Chief Commissioner Addresses British and Irish Ombudsman's Association AGM
Professor Michael O’Flaherty’s speech to the British and Irish Ombudsman Association 19th Annual General Meeting in Belfast
Thank you very much for the opportunity to address you today. This is an important opportunity for an exchange of views between representatives of what should be easy bedfellows’ ombudsmen and national human rights institutions; and keeping in mind that in many countries the ombudsman is vested with the functions of a national human rights commission.
That said’ you have not given me the easiest of topics. The issue of the need for a good relationship of ombudsmen and the courts is a simple one to acknowledge but notoriously difficult to spell out in practical and operational terms. As I floundered around considering what to say’ it occurred to me to put on another of my hats and use the resulting perspective to serve as my starting point.
For much of the last 8 years I have served as a member of the United Nations Human Rights Committee’ the treaty monitoring body established under the International Covenant on Civil and Political Rights. One of our main functions is to review implementation of the treaty by States’ including Ireland and the UK’ on the basis of the submission of periodic reports and on material obtained from other sources. In carrying out that task’ one of our fundamental assignments is to assess how’ in fact’ that states deliver on the human rights commitments and’ in that context’ how they ensure the avoidance of violations and the delivery of redress to the victims.
What is interesting in our Committee is that we are somewhat promiscuous as to the means of prevention and redress. We are interested primarily in ensuring that justice is done and less so regarding the vehicles for that justice’ just as long as they are effective. Of course the treaty does acknowledge a distinct and critical role for the judiciary but’ beyond that’ it is assumed that any state will put together a complex array of institutions all of which serve to honour on what we call the obligation of human rights implementation. What is more’ in international practice it is by now commonplace to assume and demand that the delivery of justice be undertaken by wide range of actors with a diversity of functions – albeit operating in a coordinated and complementary fashion.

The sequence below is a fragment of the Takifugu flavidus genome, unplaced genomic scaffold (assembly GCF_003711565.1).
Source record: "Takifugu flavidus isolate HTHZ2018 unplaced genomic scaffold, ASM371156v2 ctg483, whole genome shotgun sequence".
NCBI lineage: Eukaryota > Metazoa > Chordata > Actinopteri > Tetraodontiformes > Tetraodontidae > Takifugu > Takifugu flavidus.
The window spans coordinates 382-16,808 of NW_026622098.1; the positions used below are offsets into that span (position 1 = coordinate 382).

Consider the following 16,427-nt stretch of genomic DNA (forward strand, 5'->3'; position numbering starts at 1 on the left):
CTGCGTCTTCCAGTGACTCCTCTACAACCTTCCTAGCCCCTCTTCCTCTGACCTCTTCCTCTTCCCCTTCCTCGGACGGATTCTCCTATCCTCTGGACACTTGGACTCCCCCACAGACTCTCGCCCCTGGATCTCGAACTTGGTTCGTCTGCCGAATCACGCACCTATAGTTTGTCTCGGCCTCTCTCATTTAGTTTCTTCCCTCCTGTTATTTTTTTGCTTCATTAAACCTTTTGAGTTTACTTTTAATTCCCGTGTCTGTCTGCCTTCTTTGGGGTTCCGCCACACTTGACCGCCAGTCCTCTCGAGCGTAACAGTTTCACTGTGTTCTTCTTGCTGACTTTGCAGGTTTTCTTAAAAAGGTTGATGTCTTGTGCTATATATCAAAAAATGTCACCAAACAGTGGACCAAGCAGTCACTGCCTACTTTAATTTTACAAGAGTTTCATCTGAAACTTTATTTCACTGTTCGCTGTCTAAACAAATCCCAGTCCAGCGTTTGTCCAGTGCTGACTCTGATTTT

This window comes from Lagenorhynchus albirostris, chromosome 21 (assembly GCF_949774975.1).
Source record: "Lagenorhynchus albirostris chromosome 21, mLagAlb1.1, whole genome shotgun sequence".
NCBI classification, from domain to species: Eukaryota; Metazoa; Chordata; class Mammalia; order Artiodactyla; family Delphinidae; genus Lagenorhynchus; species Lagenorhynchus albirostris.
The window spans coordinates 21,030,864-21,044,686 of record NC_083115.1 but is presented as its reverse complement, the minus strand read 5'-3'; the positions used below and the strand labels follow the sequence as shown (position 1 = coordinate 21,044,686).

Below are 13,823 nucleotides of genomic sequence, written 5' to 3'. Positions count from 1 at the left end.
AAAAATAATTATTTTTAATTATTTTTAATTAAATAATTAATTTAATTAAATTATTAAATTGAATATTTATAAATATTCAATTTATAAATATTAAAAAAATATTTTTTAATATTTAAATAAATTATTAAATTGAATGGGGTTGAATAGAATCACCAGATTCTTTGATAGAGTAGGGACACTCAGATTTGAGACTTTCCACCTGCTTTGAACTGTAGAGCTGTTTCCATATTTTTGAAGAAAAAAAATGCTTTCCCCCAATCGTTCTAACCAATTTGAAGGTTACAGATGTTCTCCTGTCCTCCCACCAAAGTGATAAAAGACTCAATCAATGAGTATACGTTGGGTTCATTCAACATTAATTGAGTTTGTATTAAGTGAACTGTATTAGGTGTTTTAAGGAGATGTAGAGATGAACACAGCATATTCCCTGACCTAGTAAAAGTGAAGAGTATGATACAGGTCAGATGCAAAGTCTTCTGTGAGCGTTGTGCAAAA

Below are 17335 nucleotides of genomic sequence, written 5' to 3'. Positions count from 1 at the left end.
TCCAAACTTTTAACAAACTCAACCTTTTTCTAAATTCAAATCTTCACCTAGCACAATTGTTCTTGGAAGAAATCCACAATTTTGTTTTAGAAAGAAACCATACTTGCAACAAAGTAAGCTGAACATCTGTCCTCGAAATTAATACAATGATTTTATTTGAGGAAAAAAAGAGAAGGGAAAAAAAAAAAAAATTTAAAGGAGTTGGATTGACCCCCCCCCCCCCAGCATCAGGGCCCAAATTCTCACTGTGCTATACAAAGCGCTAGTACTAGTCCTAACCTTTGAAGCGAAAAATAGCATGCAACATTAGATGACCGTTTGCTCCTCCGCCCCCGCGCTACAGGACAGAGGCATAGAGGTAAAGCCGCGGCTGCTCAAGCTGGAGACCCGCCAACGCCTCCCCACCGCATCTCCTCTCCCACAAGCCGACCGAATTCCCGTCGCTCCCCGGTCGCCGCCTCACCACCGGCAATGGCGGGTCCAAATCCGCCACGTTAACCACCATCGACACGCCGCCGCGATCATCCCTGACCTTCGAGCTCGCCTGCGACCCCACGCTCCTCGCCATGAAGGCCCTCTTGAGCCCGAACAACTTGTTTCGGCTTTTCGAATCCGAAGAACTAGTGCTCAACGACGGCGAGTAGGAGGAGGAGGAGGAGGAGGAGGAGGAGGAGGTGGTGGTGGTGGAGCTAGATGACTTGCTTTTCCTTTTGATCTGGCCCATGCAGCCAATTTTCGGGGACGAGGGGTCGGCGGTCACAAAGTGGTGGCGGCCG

By recalling how we work in the UN Human Rights Committee I was helped to put today’s topic in context. I was also re-assured because this approach ensures that institutions such as my own are seen as part of the mix - for the remainder of this presentation I can speak of ‘us’.
And I suggest that the throwing of us all together in this way – seeing us all essentially or ultimately as human rights actors is no longer problematic. In my preparation for today I have come across speech after speech by European ombudsmen arguing that this is exactly how their role is best understood. And let me add that this is even beginning to be the case with regard to the ombudsman function in the private or privatised sectors. Time will not permit to speak to that in any depth but suffice to mention the remarkable developments in the last couple of years regarding the human rights responsibilities of business enterprises – for instance in the context of the recent UN guidelines on the subject’ known as the Ruggie Principles.
Coming back to our common role in delivering justice’ what does that mean in practice? What is it to say that’ ultimately’ we’ with the courts are partners for the prevention of human rights wrongs and for the delivery of justice when abuses occur?
In the first place – and here already the distinct functions of judicial and non-judicial partners becomes evident – the righting of wrongs has both preventive and responsive dimensions’ with the former preventive dimension well within the mandates of many ombudsman institutions. Redress also has distinct substantive and procedural dimensions’ with the non-judicial actors particularly well placed to deal with the process dimension. One other element required of redress’ if it is to be fully compatible with human rights’ is that it have a systemic quality – tackling the underlying problems beyond the specifics of a case – again an area were the non-judicial actors can complement the work of the courts.